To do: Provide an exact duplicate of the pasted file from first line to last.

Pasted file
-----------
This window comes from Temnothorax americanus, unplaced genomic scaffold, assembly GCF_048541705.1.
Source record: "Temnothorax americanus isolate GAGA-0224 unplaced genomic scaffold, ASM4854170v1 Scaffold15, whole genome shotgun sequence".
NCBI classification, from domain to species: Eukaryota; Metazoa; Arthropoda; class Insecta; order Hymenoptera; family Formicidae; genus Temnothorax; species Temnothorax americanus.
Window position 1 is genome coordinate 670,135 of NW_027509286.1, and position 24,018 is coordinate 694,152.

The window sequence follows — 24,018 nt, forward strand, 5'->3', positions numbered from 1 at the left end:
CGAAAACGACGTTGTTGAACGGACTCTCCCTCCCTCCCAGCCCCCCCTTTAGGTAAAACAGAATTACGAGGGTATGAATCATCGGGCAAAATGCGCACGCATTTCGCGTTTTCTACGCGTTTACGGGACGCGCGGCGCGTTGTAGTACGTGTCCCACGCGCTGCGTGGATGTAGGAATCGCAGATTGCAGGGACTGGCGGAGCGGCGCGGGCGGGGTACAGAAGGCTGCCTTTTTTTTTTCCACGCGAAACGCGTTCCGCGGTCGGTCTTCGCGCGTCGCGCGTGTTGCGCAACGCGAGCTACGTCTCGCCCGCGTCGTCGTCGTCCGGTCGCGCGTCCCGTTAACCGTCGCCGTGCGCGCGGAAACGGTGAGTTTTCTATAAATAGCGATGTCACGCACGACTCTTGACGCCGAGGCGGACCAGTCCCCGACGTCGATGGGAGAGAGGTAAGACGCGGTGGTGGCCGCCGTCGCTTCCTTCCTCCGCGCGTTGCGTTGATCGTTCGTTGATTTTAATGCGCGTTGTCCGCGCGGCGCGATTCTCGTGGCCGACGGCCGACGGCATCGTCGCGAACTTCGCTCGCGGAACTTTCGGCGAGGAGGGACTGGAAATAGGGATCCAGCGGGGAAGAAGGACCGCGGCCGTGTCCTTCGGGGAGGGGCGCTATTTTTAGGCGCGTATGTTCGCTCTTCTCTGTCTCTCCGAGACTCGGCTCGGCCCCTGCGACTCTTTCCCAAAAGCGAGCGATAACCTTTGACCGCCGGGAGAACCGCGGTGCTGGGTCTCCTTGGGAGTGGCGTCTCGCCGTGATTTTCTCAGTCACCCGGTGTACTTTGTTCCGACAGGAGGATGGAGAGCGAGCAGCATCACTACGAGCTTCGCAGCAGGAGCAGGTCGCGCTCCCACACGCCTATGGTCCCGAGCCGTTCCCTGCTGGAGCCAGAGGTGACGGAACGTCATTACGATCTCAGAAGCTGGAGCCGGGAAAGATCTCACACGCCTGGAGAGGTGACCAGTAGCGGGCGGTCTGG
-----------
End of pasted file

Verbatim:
This window comes from Temnothorax americanus, unplaced genomic scaffold, assembly GCF_048541705.1.
Source record: "Temnothorax americanus isolate GAGA-0224 unplaced genomic scaffold, ASM4854170v1 Scaffold15, whole genome shotgun sequence".
NCBI classification, from domain to species: Eukaryota; Metazoa; Arthropoda; class Insecta; order Hymenoptera; family Formicidae; genus Temnothorax; species Temnothorax americanus.
Window position 1 is genome coordinate 670,135 of NW_027509286.1, and position 24,018 is coordinate 694,152.

The window sequence follows — 24,018 nt, forward strand, 5'->3', positions numbered from 1 at the left end:
CGAAAACGACGTTGTTGAACGGACTCTCCCTCCCTCCCAGCCCCCCCTTTAGGTAAAACAGAATTACGAGGGTATGAATCATCGGGCAAAATGCGCACGCATTTCGCGTTTTCTACGCGTTTACGGGACGCGCGGCGCGTTGTAGTACGTGTCCCACGCGCTGCGTGGATGTAGGAATCGCAGATTGCAGGGACTGGCGGAGCGGCGCGGGCGGGGTACAGAAGGCTGCCTTTTTTTTTTCCACGCGAAACGCGTTCCGCGGTCGGTCTTCGCGCGTCGCGCGTGTTGCGCAACGCGAGCTACGTCTCGCCCGCGTCGTCGTCGTCCGGTCGCGCGTCCCGTTAACCGTCGCCGTGCGCGCGGAAACGGTGAGTTTTCTATAAATAGCGATGTCACGCACGACTCTTGACGCCGAGGCGGACCAGTCCCCGACGTCGATGGGAGAGAGGTAAGACGCGGTGGTGGCCGCCGTCGCTTCCTTCCTCCGCGCGTTGCGTTGATCGTTCGTTGATTTTAATGCGCGTTGTCCGCGCGGCGCGATTCTCGTGGCCGACGGCCGACGGCATCGTCGCGAACTTCGCTCGCGGAACTTTCGGCGAGGAGGGACTGGAAATAGGGATCCAGCGGGGAAGAAGGACCGCGGCCGTGTCCTTCGGGGAGGGGCGCTATTTTTAGGCGCGTATGTTCGCTCTTCTCTGTCTCTCCGAGACTCGGCTCGGCCCCTGCGACTCTTTCCCAAAAGCGAGCGATAACCTTTGACCGCCGGGAGAACCGCGGTGCTGGGTCTCCTTGGGAGTGGCGTCTCGCCGTGATTTTCTCAGTCACCCGGTGTACTTTGTTCCGACAGGAGGATGGAGAGCGAGCAGCATCACTACGAGCTTCGCAGCAGGAGCAGGTCGCGCTCCCACACGCCTATGGTCCCGAGCCGTTCCCTGCTGGAGCCAGAGGTGACGGAACGTCATTACGATCTCAGAAGCTGGAGCCGGGAAAGATCTCACACGCCTGGAGAGGTGACCAGTAGCGGGCGGTCTGG